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Foreign Affairs | Irish international humanitarian aid

To ask the Minister for Foreign Affairs the extent to which and the level of bilateral aid currently supported by Ireland; the locations at which this aid is targeted worldwide; and if he will make a statement on the matter.

To ask the Minister for Foreign Affairs the extent to which Irish Aid continues to be made available throughout the globe with particular reference to those areas most seriously in need of support and attention; and if he will make a statement on the matter.

To ask the Minister for Foreign Affairs the extent to which Ireland’s position in relation to multilateral aids with particular reference to the degree to which all such aid is received by those for whom it was intended; and if he will make a statement on the matter.


The Government’s international development policy, A Better World, focuses on meeting the needs of the furthest behind first, with an emphasis on those in the world’s poorest and climate exposed countries. Ireland’s programme of Official Development Assistance (ODA) is a central element of our foreign policy.  

The allocation to the programme for 2023 will be €1.23 billion, the highest ever and a 17% increase on 2022.  The overall increase includes an additional €111 million for the international development programme operated by the Department of Foreign Affairs, including €75 million to address the direct and indirect impact of the Russian invasion of Ukraine, and €25 million towards meeting our international climate finance commitments.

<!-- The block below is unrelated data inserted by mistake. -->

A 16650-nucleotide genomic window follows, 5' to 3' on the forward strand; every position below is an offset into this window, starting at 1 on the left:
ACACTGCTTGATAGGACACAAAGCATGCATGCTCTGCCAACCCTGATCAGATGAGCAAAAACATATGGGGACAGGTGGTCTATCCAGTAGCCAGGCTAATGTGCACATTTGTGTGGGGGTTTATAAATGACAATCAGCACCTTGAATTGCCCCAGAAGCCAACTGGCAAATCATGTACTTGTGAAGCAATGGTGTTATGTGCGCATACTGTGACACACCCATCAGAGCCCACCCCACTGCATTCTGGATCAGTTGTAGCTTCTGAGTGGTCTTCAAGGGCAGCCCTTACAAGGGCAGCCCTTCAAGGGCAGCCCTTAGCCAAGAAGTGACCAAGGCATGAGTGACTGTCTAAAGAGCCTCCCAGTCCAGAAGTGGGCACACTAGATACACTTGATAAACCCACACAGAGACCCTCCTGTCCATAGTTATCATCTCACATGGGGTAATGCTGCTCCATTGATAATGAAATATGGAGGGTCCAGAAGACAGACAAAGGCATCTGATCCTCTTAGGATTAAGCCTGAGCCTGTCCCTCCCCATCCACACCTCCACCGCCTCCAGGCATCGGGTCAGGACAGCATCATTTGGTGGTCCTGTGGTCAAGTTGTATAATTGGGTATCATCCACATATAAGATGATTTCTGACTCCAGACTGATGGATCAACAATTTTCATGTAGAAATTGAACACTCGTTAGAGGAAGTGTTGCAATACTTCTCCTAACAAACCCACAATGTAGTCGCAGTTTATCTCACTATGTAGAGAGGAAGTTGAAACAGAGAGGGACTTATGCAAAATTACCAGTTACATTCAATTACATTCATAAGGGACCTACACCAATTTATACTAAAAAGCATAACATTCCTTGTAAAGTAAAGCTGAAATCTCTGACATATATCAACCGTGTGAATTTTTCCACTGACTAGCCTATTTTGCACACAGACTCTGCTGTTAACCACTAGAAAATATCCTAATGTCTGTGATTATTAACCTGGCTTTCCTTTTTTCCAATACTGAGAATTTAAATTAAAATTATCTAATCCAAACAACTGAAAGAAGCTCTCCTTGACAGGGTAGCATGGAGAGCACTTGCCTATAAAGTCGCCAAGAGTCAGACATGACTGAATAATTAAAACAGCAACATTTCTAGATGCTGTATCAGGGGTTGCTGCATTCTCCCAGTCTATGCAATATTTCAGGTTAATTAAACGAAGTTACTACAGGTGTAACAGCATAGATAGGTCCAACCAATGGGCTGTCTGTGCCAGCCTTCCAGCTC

The Department of Foreign Affairs reports to the OECD Development Assistance Committee (DAC) on overall expenditure on ODA against a set of internationally agreed statistical standards. The figures are included in the Annual Report for 2021, which was launched in October and is available to the public on the Irish Aid website. It includes a detailed analysis of bilateral and multilateral aid.  I can confirm that last year, €516.73 million was allocated to bilateral ODA.  The top thirty recipient are listed in the Annual Report, at:

Ireland’s assistance is channelled through bilateral ODA managed through our Embassies in the relevant countries, Irish and international civil society organisations, and multilateral organisations, including the UN, and international financial institutions such as the World Bank. The allocations are based on the effectiveness of partners in addressing poverty and hunger and reaching communities that are furthest behind.

Ireland has a well-earned reputation as a constructive and reliable partner to multilateral organisations, with funding that is of high quality. The OECD highlighted Ireland as “an excellent humanitarian partner”, with its funding models a “useful inspiration for other donors”. In 2021 Ireland reached almost 100% flexible humanitarian funding.  Over 50% of this was provided on a multi-annual basis. This long-term, flexible approach to financing is essential to allow our trusted partners to respond quickly to complex and changing crises.

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